Hyperthymesia – Those Who Can’t Forget

There are only 20 documented cases of hyperthymesics in the world throughout history, but they tell a chilling story.  Each of the individuals diagnosed had hyper-active memories that recalled every detail no matter how minute of their lives and relived it in a long rollercoaster that haunted their every waking moment.  Not to be confused with those with a photographic memory, hyperthymesics are unable to stop their memories from reliving every moment of their lives.

Researchers from the University of California first recounted the chilling details of a patient they called AJ in 2006.  The details of the case were described in the magazine Neurocase.  Up until that point, memory was generally seen as something patients wanted more of.  After the report, dozens more came out claiming to have the same condition.  However, only 20 cases have been recorded to date.  Most were left handed.

The key difference between the hyperthymesics and those with ordinary memory is the unconscious nature of it.  Those with the disorder suddenly see an ordinary event, such as a date on a calendar and associate every similar event unconsciously.  While most people remember significant events such as their birthday, Christmas, and the day they met an old friend, the hyperthymesic remembers every day, no matter how mundane with the same readiness.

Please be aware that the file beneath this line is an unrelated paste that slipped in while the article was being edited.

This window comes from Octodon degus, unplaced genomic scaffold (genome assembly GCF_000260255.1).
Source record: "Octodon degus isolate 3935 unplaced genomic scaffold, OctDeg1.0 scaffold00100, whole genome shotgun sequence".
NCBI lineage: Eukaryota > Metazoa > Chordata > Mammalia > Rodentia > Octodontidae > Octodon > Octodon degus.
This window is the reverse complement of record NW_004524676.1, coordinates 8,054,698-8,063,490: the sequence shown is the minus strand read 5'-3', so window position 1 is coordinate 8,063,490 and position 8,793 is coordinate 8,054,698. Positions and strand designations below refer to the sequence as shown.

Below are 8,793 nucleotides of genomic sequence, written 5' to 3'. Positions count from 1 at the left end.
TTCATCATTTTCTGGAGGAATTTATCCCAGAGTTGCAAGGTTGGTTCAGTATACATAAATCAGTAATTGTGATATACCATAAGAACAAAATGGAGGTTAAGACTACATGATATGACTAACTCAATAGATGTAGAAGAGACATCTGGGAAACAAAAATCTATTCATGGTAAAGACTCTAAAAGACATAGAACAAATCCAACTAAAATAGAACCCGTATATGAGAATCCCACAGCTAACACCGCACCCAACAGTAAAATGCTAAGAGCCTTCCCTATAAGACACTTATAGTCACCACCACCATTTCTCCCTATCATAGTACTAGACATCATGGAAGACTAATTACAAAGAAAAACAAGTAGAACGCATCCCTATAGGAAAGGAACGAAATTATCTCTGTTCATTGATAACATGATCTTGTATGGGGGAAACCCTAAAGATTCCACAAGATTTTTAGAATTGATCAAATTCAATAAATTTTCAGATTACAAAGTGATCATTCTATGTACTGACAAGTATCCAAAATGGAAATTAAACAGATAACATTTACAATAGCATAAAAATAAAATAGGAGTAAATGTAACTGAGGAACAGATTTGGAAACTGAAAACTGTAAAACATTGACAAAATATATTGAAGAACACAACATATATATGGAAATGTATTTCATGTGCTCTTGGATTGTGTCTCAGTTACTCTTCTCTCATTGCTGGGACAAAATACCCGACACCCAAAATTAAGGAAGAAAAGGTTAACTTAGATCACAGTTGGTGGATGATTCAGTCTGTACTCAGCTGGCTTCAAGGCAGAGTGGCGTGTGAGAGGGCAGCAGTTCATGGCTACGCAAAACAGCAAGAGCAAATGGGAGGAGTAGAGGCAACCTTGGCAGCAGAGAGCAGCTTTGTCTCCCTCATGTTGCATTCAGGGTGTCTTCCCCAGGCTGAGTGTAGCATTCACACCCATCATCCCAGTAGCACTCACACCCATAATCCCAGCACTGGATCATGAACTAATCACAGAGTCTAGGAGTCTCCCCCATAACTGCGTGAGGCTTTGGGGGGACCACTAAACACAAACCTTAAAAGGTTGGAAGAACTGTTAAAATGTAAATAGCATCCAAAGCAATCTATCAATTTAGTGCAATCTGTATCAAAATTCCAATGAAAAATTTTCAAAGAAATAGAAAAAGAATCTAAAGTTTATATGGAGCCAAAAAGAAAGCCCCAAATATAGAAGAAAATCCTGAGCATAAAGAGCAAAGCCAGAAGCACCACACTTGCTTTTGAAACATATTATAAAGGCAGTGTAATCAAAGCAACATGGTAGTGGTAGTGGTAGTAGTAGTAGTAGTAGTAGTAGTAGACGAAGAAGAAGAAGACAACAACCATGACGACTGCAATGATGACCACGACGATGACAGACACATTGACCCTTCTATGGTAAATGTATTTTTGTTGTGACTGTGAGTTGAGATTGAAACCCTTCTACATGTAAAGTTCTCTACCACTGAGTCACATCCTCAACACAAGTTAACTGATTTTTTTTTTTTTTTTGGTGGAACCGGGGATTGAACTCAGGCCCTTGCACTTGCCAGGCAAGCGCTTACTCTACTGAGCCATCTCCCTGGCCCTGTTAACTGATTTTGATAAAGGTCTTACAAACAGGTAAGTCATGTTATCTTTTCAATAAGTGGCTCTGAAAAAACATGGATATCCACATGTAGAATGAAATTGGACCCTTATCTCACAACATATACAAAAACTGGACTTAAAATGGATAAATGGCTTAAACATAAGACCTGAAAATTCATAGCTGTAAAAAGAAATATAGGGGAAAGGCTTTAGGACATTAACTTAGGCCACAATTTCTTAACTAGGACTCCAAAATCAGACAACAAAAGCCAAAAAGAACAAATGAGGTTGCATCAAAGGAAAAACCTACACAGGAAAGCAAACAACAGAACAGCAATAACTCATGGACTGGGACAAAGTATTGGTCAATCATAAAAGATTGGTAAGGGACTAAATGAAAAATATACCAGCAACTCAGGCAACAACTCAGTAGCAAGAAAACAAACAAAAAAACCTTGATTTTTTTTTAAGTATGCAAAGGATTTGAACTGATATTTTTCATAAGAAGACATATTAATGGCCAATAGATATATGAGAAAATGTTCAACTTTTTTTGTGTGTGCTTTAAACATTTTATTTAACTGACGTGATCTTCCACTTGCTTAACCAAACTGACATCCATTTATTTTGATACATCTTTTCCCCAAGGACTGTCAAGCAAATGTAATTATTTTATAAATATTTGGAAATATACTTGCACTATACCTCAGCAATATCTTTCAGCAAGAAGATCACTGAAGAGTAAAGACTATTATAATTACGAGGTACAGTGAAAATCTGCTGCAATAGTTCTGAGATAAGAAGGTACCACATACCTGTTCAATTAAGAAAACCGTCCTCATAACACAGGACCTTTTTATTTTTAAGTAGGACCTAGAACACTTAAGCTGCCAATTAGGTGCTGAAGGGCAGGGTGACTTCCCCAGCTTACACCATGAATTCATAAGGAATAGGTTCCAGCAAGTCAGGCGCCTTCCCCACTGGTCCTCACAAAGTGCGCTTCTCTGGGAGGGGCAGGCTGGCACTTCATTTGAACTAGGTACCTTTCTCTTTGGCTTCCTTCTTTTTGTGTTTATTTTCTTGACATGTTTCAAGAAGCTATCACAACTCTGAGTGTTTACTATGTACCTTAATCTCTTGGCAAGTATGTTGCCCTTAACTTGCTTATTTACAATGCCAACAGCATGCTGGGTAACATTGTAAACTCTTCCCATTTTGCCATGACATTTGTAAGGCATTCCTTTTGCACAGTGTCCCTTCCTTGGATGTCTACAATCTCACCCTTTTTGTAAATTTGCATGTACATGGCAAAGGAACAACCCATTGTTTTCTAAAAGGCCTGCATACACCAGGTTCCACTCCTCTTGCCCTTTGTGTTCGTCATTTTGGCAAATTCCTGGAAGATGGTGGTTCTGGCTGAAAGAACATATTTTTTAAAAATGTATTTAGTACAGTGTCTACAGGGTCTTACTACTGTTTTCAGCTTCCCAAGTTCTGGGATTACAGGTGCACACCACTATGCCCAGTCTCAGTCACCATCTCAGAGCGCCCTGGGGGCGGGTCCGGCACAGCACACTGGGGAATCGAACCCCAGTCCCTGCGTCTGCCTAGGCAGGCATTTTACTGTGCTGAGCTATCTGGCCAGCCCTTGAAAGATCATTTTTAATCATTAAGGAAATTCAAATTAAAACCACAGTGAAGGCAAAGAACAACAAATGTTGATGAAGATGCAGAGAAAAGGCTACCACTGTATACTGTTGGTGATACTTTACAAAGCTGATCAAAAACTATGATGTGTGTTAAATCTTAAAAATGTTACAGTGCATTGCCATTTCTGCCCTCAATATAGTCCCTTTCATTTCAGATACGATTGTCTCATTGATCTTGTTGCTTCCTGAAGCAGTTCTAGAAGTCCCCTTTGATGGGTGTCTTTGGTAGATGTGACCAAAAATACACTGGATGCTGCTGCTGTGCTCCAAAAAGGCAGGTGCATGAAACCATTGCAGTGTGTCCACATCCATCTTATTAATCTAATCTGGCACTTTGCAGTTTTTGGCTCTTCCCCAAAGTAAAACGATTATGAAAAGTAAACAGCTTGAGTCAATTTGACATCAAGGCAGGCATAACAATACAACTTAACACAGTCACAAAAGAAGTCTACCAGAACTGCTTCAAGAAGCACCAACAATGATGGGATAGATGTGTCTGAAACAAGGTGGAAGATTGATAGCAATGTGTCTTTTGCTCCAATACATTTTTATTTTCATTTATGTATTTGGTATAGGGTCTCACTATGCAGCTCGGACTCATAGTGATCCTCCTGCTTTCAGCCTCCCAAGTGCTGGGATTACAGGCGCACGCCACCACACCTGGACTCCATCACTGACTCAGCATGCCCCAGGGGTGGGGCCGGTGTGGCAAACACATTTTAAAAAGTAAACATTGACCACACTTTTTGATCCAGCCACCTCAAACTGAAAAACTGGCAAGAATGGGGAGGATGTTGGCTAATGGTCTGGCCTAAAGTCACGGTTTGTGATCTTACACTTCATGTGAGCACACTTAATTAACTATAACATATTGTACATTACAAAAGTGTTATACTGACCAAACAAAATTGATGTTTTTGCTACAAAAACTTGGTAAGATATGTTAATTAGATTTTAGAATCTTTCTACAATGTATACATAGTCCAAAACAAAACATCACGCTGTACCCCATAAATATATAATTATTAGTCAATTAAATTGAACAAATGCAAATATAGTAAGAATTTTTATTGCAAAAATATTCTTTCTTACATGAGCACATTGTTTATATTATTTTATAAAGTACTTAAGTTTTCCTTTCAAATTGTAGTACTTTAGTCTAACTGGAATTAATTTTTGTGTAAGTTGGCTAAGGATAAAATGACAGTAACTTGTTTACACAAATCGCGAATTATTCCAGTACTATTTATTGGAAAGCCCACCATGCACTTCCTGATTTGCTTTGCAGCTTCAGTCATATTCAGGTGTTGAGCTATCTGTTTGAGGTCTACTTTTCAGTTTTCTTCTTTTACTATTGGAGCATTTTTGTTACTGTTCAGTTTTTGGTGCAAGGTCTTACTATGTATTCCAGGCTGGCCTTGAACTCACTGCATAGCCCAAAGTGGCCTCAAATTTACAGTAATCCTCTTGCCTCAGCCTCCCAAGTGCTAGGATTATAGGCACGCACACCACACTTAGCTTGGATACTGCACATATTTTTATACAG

And while it may sound like a great gift, those suffering from the condition have reported it as a curse.  They find themselves constantly distracted as they go through their days, never quite able to live in the moment as they are constantly reliving events over and over that have already occurred – events they spent remembering previous events before them.  It’s a sort of self feeding loop of consciousness that interacts with their every day lives as an impossible anchor to the past, keeping them from moving forward or being productive in their everyday lives.

Studies of those suffering from the condition ranged from simple IQ tests to extensive case studies involving their long histories, their lives before the incidents began occurring, personal journal entries, journals of friends, and even random questions designed to pinpoint if they can recall exactly what was happening on a random date.  In the end, these individuals with super memories eventually find that their talent is more a burden than a gift.

And counter-intuitive to what we may expect, the condition does not apply to the useful memorization of facts and information.  Rather than being able to recall learned information, hyperthymesia leaves the sufferer with a near uninterrupted stream of what is called “autobiographic” memories, meaning memories of experiences.  They find it near impossible to apply their talent to abstract information or learned facts, rendering them with normal or below average memorization abilities.

The illness is extremely rare, but it does offer a strange look in on one of the greatest mysteries of all – the human brain.